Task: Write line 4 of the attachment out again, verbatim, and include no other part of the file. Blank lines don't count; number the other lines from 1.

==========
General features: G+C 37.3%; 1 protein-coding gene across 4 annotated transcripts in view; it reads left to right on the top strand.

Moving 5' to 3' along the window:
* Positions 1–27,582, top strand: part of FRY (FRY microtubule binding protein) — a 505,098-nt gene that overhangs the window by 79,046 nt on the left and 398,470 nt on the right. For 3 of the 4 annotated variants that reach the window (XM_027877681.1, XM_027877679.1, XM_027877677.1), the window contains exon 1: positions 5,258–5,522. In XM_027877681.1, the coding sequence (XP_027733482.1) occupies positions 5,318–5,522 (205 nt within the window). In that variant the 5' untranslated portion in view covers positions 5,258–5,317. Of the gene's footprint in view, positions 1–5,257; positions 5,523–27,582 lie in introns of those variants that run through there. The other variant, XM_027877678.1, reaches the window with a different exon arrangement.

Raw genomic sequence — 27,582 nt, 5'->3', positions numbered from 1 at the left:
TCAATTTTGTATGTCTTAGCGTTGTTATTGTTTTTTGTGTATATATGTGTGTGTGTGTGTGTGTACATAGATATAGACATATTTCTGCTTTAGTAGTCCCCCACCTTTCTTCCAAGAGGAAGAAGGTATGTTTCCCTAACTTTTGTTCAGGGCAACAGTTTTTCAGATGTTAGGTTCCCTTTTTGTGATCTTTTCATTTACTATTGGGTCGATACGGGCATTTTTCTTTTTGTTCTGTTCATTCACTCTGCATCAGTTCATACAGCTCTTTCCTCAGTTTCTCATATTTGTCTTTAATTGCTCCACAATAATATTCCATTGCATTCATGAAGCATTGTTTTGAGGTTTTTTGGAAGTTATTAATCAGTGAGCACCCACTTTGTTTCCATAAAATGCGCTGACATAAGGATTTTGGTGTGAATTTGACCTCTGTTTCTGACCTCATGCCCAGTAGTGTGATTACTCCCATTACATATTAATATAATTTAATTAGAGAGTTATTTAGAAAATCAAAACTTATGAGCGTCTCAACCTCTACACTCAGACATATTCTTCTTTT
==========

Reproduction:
Raw genomic sequence — 27,582 nt, 5'->3', positions numbered from 1 at the left: